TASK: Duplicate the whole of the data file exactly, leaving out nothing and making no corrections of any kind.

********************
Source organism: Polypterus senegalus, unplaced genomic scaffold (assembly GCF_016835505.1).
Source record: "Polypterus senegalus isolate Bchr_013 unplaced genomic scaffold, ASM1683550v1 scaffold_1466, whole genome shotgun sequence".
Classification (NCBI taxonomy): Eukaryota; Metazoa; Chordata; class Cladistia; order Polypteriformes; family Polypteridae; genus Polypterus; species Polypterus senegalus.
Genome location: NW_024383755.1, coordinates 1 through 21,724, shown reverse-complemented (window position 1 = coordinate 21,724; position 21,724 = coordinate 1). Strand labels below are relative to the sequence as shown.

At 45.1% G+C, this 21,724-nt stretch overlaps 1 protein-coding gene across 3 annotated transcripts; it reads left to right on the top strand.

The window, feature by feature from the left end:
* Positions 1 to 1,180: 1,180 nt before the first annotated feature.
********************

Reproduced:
Source organism: Polypterus senegalus, unplaced genomic scaffold (assembly GCF_016835505.1).
Source record: "Polypterus senegalus isolate Bchr_013 unplaced genomic scaffold, ASM1683550v1 scaffold_1466, whole genome shotgun sequence".
Classification (NCBI taxonomy): Eukaryota; Metazoa; Chordata; class Cladistia; order Polypteriformes; family Polypteridae; genus Polypterus; species Polypterus senegalus.
Genome location: NW_024383755.1, coordinates 1 through 21,724, shown reverse-complemented (window position 1 = coordinate 21,724; position 21,724 = coordinate 1). Strand labels below are relative to the sequence as shown.

At 45.1% G+C, this 21,724-nt stretch overlaps 1 protein-coding gene across 3 annotated transcripts; it reads left to right on the top strand.

The window, feature by feature from the left end:
* Positions 1 to 1,180: 1,180 nt before the first annotated feature.